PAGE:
There are touches of art history and artists who have inspired me, like Warhol, or some of these carpet marks right here is a little touch from Van Gogh’s landscape drawings – this is just more of a modern version. Everything else is just kind of what is around me in the studio while I’m painting, like these oranges, because I normally have an orange for lunch everyday, maybe like Warhol had the soup.

The books and records I use those really as a chamber to explore patterns and colours, like you can put two colours together but when you add a third it is just a whole different thing.

So looking at your first piece to what the last piece you painted was, how do you think you evolved as an artist in terms of the techniques that you used, or do you think it was pretty fluent throughout?

I think it was very fluent here. And then in the middle, I tried to get very detailed, and when I show you the last piece, it is actually the piece I tried to be most simplistic with.

Cooper Wild Noise Maddox Wild Noise by Cooper at Maddox Gallery

So these three are similar, not the same, but they have a similar vibe, was that because you were like this is amazing I love doing this, I’m going to do a few more?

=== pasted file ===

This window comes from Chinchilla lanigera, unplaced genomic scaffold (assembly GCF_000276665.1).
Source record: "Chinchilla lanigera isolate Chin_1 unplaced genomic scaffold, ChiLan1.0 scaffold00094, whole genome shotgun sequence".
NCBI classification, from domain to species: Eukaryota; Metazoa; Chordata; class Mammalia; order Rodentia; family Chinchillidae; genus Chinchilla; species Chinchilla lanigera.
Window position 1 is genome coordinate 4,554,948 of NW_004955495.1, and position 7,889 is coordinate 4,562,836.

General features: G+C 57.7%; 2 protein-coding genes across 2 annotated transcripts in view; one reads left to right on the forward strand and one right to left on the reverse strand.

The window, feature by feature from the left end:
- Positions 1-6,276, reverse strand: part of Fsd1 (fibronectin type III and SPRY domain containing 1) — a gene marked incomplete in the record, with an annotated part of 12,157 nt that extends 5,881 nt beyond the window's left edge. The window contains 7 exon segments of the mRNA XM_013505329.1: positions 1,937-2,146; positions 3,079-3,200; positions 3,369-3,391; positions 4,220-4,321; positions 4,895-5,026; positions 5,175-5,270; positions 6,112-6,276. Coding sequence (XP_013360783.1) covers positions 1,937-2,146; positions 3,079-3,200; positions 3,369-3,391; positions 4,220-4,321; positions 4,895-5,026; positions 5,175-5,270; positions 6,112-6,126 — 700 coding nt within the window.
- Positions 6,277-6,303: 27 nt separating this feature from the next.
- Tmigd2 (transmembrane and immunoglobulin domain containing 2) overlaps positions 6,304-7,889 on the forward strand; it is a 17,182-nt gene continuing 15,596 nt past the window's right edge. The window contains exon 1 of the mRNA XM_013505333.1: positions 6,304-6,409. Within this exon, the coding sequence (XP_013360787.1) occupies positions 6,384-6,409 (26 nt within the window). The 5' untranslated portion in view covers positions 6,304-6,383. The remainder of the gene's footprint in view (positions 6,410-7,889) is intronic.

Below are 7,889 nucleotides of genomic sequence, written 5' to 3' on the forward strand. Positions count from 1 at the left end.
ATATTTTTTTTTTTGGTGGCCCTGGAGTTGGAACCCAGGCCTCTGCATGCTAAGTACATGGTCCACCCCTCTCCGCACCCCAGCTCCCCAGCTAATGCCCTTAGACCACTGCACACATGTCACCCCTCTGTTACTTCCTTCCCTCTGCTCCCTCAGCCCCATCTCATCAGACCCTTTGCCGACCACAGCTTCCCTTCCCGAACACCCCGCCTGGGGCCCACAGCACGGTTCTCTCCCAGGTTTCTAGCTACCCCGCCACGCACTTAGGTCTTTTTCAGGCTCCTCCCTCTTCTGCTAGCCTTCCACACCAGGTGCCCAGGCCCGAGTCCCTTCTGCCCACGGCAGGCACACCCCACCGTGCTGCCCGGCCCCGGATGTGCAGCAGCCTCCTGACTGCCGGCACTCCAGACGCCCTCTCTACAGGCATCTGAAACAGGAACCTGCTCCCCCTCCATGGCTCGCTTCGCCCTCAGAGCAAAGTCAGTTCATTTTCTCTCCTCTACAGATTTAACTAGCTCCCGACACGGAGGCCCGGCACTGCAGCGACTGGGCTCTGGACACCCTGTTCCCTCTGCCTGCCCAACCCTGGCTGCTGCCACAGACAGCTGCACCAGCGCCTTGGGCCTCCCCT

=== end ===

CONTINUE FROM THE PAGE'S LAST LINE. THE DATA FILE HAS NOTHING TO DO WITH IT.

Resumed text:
Yeh. So, this was the first one that I did, in March, and my birthday is in March, on St Patrick’s Day so everything is green, but I started calling these my speaker stacks because, I’m painting all day so I am listening to music all the time. It’s just everywhere, it is a subject matter that is never going to go away. I get up at like 5:00 am, listen to music and paint for two hours and then I’ll head downstairs, eat some breakfast and like play with the dog for like 30 minutes and then come bac upstairs.

So that was the first speaker stack, I’m calling these speaker stacks, because of the music and everything. When I first sort of took that in and stepped back, it was really just a rhythm and meditation or zen-like feeling I was getting from it, because I’m just using simple universal patterns. If you look at everything it is all circles or squares or rectangles, it’s really simple, but musing different colours to play with in that. Then adding the wires to kind of give it that 3D effect and add another layer to that.

Cooper Wild Noise Maddox Wild Noise by Cooper at Maddox Gallery

And looking at these three, this one is very colourful, that one isn’t quite as colourful and then this one is quite to some extent monotone compared to the rest, is that to do with the music that you are listening to?

I think that they are probably very effected by the music, and the energy I am taking in, I would definitely say so. But a lot of it is because there was so much work I had to do this year, I wasn’t really thinking about anything, until the paintings were done.

Was there a song you probably listened to more than any other song, during the whole process?